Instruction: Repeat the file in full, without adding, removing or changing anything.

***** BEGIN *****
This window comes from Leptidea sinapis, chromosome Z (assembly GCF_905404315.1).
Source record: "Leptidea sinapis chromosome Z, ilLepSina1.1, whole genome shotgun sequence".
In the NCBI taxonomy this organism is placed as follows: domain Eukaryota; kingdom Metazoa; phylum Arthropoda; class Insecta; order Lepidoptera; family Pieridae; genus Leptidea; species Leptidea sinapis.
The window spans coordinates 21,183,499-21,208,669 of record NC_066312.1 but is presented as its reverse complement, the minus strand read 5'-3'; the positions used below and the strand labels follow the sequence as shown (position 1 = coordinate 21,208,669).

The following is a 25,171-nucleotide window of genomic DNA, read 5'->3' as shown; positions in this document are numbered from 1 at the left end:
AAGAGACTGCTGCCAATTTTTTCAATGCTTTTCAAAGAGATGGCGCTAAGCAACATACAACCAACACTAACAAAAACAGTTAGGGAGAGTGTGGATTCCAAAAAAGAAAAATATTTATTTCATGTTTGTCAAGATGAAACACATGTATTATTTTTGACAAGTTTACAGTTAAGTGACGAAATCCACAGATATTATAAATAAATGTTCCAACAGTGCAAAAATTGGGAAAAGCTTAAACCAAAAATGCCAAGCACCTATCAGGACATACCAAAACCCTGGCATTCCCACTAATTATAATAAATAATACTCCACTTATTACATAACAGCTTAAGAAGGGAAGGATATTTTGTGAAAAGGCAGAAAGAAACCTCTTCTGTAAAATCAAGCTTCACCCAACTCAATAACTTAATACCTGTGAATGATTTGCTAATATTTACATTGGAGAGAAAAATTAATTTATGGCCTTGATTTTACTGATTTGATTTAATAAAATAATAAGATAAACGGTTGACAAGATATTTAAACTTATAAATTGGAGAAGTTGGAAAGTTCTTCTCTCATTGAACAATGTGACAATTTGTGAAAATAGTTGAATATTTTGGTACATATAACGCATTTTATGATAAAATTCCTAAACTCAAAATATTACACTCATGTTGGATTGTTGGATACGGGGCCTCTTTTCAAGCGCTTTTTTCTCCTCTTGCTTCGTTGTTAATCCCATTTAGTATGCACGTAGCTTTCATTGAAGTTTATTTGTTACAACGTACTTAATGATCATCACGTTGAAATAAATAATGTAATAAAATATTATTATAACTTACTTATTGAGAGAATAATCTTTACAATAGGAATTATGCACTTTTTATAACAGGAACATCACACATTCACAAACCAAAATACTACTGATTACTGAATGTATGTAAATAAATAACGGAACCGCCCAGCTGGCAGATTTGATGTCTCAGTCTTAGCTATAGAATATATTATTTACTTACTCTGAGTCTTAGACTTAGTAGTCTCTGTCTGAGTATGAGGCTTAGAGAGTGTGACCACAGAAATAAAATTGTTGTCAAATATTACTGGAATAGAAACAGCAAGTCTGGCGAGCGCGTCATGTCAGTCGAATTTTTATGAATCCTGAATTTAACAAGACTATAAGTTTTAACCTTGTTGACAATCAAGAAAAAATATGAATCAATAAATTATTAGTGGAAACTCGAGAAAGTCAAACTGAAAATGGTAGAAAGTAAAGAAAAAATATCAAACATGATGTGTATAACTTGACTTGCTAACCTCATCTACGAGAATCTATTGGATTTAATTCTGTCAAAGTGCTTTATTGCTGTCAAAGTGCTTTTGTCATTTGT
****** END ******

This window comes from Leptidea sinapis, chromosome Z (assembly GCF_905404315.1).
Source record: "Leptidea sinapis chromosome Z, ilLepSina1.1, whole genome shotgun sequence".
In the NCBI taxonomy this organism is placed as follows: domain Eukaryota; kingdom Metazoa; phylum Arthropoda; class Insecta; order Lepidoptera; family Pieridae; genus Leptidea; species Leptidea sinapis.
The window spans coordinates 21,183,499-21,208,669 of record NC_066312.1 but is presented as its reverse complement, the minus strand read 5'-3'; the positions used below and the strand labels follow the sequence as shown (position 1 = coordinate 21,208,669).

The following is a 25,171-nucleotide window of genomic DNA, read 5'->3' as shown; positions in this document are numbered from 1 at the left end:
AAGAGACTGCTGCCAATTTTTTCAATGCTTTTCAAAGAGATGGCGCTAAGCAACATACAACCAACACTAACAAAAACAGTTAGGGAGAGTGTGGATTCCAAAAAAGAAAAATATTTATTTCATGTTTGTCAAGATGAAACACATGTATTATTTTTGACAAGTTTACAGTTAAGTGACGAAATCCACAGATATTATAAATAAATGTTCCAACAGTGCAAAAATTGGGAAAAGCTTAAACCAAAAATGCCAAGCACCTATCAGGACATACCAAAACCCTGGCATTCCCACTAATTATAATAAATAATACTCCACTTATTACATAACAGCTTAAGAAGGGAAGGATATTTTGTGAAAAGGCAGAAAGAAACCTCTTCTGTAAAATCAAGCTTCACCCAACTCAATAACTTAATACCTGTGAATGATTTGCTAATATTTACATTGGAGAGAAAAATTAATTTATGGCCTTGATTTTACTGATTTGATTTAATAAAATAATAAGATAAACGGTTGACAAGATATTTAAACTTATAAATTGGAGAAGTTGGAAAGTTCTTCTCTCATTGAACAATGTGACAATTTGTGAAAATAGTTGAATATTTTGGTACATATAACGCATTTTATGATAAAATTCCTAAACTCAAAATATTACACTCATGTTGGATTGTTGGATACGGGGCCTCTTTTCAAGCGCTTTTTTCTCCTCTTGCTTCGTTGTTAATCCCATTTAGTATGCACGTAGCTTTCATTGAAGTTTATTTGTTACAACGTACTTAATGATCATCACGTTGAAATAAATAATGTAATAAAATATTATTATAACTTACTTATTGAGAGAATAATCTTTACAATAGGAATTATGCACTTTTTATAACAGGAACATCACACATTCACAAACCAAAATACTACTGATTACTGAATGTATGTAAATAAATAACGGAACCGCCCAGCTGGCAGATTTGATGTCTCAGTCTTAGCTATAGAATATATTATTTACTTACTCTGAGTCTTAGACTTAGTAGTCTCTGTCTGAGTATGAGGCTTAGAGAGTGTGACCACAGAAATAAAATTGTTGTCAAATATTACTGGAATAGAAACAGCAAGTCTGGCGAGCGCGTCATGTCAGTCGAATTTTTATGAATCCTGAATTTAACAAGACTATAAGTTTTAACCTTGTTGACAATCAAGAAAAAATATGAATCAATAAATTATTAGTGGAAACTCGAGAAAGTCAAACTGAAAATGGTAGAAAGTAAAGAAAAAATATCAAACATGATGTGTATAACTTGACTTGCTAACCTCATCTACGAGAATCTATTGGATTTAATTCTGTCAAAGTGCTTTATTGCTGTCAAAGTGCTTTTGTCATTTGT